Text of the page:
Morrall & Shula: the 1968—1977 Brady & Belichick?
Some things never change: NFL Playoffs begin this weekend with 12 teams’ fans certain this is their super bowl year. Football is surely the strangest team sport of them all—tons of athletic talent bubbles up from high school and college levels, watched, fanatically boosted, and bred, in a nation-wide industry of bone-jarring frenzy, continually fired up into the highest reaches of life-threatening and extremely well-paid, passionate competition, to arrive at the professional level where dozens of teams collide in a relatively short season (baseball plays 162 games, football, 16) of high-speed Xs and Os, only to have the game dominated for its entire (super bowl era) 45 year history by a handful of quarterbacks and franchises.
Since turnovers (fumble recoveries and interceptions) are more important in football than any other factor by a wide margin, you would think there would be an ‘anything-can-happen’ element in football, not to mention injuries, blitzes, coverage mistakes, tipped balls, missteps, penalties, clock-erros, ball placement-errors, catches that are not really catches, penalites that are not really penalties, to add to the randomness and the confusion. But, no. The same small number of franchises succeed. Whole eras are dominated by one or two quarterbacks, and one or two teams. How can this be?
One breakout actress in 2011, Rooney Mara, (who looks like a female Elijah Wood on the cover of the January 6 issue of Entertainment Weekly—the shamelessly jackass, fan-dumb, magazine which pretends objectivity in its coverage even though it’s published by Time Warner) has a name that encompasses nearly a quarter of all super bowl victories.
Rooney and Mara have something in common: they founded their iconic teams (Steelers, Giants) with gambling winnings. Art Rooney is U.S. ambassador to Ireland, and I’m sure it won’t be long before the NFL puts someone in the White House, in exchange for one half-time show and two fixed Super Bowls as payment.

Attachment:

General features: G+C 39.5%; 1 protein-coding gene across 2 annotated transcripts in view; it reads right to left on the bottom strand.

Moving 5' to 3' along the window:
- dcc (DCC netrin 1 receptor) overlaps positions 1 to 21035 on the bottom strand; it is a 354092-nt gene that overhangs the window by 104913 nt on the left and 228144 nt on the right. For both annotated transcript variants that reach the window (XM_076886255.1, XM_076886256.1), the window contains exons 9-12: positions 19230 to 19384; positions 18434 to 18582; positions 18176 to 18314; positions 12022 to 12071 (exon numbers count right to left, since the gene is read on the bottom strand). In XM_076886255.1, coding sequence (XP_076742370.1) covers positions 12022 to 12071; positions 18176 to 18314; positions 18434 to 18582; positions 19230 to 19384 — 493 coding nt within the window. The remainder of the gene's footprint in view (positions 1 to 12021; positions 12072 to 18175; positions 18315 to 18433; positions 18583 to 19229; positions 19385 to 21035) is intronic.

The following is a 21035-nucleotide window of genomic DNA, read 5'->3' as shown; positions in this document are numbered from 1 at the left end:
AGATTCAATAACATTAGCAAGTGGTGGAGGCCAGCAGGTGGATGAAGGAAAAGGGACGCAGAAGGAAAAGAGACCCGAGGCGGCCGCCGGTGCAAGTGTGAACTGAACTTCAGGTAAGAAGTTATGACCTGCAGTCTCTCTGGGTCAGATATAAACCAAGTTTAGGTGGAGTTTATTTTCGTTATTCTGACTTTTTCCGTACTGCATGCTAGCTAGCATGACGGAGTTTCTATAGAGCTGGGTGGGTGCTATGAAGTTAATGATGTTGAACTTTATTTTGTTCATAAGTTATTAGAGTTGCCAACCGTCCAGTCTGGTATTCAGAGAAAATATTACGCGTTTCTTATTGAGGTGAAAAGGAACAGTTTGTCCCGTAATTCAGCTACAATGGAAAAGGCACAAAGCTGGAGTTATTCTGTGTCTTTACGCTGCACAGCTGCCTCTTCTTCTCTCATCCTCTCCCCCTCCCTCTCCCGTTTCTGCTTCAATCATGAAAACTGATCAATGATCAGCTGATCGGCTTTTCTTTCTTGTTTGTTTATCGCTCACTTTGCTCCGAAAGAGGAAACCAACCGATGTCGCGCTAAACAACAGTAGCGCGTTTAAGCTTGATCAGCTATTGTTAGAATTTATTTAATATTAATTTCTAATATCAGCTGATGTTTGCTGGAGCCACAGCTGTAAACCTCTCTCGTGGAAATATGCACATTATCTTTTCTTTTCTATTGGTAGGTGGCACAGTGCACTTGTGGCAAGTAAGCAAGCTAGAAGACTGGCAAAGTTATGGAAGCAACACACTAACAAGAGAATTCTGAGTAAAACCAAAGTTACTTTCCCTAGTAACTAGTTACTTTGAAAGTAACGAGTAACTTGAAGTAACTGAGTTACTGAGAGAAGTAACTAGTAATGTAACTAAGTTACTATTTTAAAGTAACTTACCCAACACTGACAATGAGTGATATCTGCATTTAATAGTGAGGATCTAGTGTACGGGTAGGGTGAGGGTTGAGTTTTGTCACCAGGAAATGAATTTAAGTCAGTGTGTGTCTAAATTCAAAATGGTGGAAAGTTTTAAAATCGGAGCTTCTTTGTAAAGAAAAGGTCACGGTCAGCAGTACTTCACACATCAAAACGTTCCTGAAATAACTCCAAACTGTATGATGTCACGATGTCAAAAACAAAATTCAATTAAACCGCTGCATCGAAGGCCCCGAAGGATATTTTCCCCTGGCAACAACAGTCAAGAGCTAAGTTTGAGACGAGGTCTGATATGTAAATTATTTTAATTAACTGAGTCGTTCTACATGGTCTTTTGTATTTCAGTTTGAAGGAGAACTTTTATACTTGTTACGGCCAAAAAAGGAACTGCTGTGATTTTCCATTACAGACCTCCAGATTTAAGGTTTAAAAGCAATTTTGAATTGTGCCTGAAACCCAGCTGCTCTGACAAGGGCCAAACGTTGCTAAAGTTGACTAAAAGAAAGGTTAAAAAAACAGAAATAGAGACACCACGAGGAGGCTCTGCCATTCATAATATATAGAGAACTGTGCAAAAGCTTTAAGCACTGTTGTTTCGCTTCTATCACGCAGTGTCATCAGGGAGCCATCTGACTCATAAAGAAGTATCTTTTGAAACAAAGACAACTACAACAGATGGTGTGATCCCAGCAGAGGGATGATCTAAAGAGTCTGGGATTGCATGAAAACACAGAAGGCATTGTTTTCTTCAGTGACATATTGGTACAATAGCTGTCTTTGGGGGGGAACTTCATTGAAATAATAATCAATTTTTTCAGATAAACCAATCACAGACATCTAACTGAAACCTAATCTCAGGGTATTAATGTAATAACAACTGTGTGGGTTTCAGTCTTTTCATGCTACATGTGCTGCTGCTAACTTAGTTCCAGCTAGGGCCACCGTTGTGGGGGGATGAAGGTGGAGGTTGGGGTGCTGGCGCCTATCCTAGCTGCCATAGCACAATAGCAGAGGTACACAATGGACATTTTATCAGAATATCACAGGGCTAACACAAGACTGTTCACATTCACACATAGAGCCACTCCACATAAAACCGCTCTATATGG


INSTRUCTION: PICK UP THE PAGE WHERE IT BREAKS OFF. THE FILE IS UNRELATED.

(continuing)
Football mirrors politics: Americans know 2 things for sure: 1) Oswald didn’t kill Kennedy, despite what Walter Cronkite and CBS told us, and 2) Joe Namath’s Super Bowl III victory over the 3-touchdown favorite Colts was fixed—so the laughing-stock AFL could gain respect, opening the door for billions in revenue with the NFL/AFL merger. The newly formed AFC in 1970 saw success for the Baltimore Colts and the Pittsburgh Steelers (old NFL franchises happy to mingle with the lowly AFL clubs in a new AFC division) and let’s not forget the Miami Dolphins, whose suddenly successful head coach, Don Shula, and his quarterback Earl Morrall, were losers in Super Bowl III’ s fix. Earl Morrall, who played for both the Giants and Steelers before being traded to the Colts in August of 1968 as a back-up quarterback for Johnny Unitas, proceeded to win the NFL’s Most Valuable Player Award in 1968, leading the Colts to a 13-1 record and two crushing wins in the playoffs before playing a strangely terrible game in Super Bowl III (January, 1969) and losing. Earl Morrall’s work in Super Bowl III was rewarded, however; after the NFL merger, playing for the now-AFC Colts in Super Bowl V, Morrall earned a Super Bowl ring! Not only that, Morrall was reunited with his Super Bowl III Colts’ coach, Don Shula, and proceeded to win another Super Bowl ring (along with 1972 NFL Comeback Player of the Year) with the ‘perfect record’ AFC Miami Dolphins in January of 1973.
The NFL is a business first, theater, second, and a sport, a distant third. Sexy quarterbacks, dynasties, and Joe Six Pack defenses are so important to the first two that the NFL rarely lets the third get in the way. (There’s only one thing better than a sexy quarterback: a quarterback willing to ‘throw’ a game—see Earl Morrall.)